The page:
Sunday, June 9, 2013
We see it every day on the news—the raw grief of a parent whose child has died, perhaps in a drive-by shooting or while serving in Afghanistan. Sometimes the tragedy is tied to an automobile accident. We hear of these deaths so often that we become numb to the pain. Then comes something like the shooting in Newton, Connecticut. Parents, friends and neighbors weep. We see pictures of smiling boys and girls and hear of their talents, their passions and their joy. There is a particular poignancy when we hear that one of the dead was an only child. We cannot ignore the grief. We respond viscerally.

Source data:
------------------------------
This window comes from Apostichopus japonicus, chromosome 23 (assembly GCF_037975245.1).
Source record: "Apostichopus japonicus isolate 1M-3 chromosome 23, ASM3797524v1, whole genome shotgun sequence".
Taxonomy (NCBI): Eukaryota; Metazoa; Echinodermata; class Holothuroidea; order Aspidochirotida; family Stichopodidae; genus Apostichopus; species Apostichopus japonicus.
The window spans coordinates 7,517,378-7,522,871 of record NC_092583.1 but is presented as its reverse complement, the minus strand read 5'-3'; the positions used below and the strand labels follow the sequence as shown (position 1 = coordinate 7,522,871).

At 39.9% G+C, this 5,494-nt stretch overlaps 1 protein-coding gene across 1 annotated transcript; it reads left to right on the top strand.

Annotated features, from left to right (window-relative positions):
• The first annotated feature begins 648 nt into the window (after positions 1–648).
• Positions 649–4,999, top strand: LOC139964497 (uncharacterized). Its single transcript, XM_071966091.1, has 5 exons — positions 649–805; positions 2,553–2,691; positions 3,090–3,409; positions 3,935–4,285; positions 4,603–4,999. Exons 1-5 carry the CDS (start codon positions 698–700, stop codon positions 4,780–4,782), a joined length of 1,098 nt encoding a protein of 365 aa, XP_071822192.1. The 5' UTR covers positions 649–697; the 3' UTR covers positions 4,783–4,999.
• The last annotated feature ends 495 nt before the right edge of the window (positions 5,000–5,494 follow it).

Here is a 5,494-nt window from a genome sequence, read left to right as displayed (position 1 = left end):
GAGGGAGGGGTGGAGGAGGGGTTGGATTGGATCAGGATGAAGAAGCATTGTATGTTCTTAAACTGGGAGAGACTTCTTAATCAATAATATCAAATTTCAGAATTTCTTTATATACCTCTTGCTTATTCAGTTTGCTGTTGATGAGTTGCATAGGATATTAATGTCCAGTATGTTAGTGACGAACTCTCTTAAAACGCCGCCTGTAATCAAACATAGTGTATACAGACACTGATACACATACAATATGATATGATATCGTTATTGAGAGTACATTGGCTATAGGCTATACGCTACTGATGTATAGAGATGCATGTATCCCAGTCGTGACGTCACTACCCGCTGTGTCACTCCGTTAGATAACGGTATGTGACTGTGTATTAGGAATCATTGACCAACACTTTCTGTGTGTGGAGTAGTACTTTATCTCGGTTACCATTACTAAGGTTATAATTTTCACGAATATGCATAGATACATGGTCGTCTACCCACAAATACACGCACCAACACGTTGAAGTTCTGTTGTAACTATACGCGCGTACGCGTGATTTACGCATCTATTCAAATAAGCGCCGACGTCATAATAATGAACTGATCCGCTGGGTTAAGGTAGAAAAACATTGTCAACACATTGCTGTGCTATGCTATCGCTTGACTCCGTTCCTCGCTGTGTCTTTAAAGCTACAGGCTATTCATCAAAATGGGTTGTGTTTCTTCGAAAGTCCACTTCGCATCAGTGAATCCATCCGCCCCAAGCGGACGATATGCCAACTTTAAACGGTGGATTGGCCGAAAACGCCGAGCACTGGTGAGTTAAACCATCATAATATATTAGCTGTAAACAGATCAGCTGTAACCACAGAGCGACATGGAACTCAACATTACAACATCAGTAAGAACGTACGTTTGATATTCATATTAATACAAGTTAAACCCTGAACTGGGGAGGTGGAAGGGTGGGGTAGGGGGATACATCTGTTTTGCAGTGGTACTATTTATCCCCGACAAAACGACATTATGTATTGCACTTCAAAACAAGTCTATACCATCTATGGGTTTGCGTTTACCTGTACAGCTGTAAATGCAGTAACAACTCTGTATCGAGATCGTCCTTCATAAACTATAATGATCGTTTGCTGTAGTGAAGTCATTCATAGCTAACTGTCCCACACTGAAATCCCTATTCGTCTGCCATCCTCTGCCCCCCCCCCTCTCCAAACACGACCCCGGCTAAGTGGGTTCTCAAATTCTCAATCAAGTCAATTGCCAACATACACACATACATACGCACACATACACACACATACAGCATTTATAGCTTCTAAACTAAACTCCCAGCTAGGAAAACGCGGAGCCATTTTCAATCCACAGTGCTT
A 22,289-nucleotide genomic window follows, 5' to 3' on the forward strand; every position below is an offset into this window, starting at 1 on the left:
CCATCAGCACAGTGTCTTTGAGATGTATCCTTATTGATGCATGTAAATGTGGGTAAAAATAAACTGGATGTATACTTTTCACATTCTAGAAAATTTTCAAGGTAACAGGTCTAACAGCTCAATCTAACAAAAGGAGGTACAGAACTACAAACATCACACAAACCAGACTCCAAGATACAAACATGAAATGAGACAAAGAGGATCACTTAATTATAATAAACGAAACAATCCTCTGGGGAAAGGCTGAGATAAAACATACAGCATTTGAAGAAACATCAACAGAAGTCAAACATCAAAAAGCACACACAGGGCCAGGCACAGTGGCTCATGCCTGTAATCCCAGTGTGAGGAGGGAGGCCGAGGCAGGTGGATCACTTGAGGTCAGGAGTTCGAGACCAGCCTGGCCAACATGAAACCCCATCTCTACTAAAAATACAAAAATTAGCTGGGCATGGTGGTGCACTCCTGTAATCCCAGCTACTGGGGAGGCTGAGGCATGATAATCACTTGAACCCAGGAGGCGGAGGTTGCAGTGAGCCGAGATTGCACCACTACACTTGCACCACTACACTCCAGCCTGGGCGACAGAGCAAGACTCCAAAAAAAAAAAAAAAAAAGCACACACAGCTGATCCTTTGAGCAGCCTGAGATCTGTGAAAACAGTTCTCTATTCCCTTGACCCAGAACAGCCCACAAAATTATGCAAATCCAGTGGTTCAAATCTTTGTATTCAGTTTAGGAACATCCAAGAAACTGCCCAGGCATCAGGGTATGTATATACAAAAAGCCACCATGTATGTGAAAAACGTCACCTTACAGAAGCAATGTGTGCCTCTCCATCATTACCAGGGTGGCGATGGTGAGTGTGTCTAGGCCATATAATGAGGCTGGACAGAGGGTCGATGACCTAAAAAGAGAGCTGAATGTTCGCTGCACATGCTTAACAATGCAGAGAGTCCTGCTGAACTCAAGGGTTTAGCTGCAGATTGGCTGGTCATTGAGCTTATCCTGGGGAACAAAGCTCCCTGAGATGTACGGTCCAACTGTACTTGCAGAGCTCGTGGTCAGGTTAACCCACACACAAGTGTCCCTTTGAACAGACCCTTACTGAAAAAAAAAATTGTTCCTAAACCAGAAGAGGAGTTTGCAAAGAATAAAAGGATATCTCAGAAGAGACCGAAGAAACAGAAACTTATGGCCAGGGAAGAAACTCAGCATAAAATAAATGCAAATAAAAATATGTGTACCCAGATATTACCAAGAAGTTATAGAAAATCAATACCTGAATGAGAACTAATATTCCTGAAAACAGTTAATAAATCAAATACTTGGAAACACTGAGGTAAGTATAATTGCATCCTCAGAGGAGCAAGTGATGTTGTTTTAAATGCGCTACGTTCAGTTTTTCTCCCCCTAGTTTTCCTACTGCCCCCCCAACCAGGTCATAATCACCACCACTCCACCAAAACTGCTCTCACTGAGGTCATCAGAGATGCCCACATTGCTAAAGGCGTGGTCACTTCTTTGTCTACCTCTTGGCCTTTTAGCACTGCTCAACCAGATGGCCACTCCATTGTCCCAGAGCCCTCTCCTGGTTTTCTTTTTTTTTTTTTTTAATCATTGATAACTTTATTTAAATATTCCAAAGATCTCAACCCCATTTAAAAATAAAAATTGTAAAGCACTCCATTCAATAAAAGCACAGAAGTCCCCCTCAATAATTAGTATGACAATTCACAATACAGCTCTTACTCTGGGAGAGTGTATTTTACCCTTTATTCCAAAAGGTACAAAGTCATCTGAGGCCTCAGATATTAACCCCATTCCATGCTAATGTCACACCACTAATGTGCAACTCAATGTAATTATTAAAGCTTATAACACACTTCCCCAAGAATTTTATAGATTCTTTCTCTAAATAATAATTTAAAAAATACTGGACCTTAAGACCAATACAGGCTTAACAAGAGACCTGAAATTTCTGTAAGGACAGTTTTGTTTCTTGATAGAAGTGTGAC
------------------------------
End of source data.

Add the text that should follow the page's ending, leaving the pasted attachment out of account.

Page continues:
Like the Newton parents, the widow at Nain lost a child. She felt the raw grief of any parent whose child has died, and as the child was her only child, she despaired at the loss of her identity and support. Her social security and status were gone.
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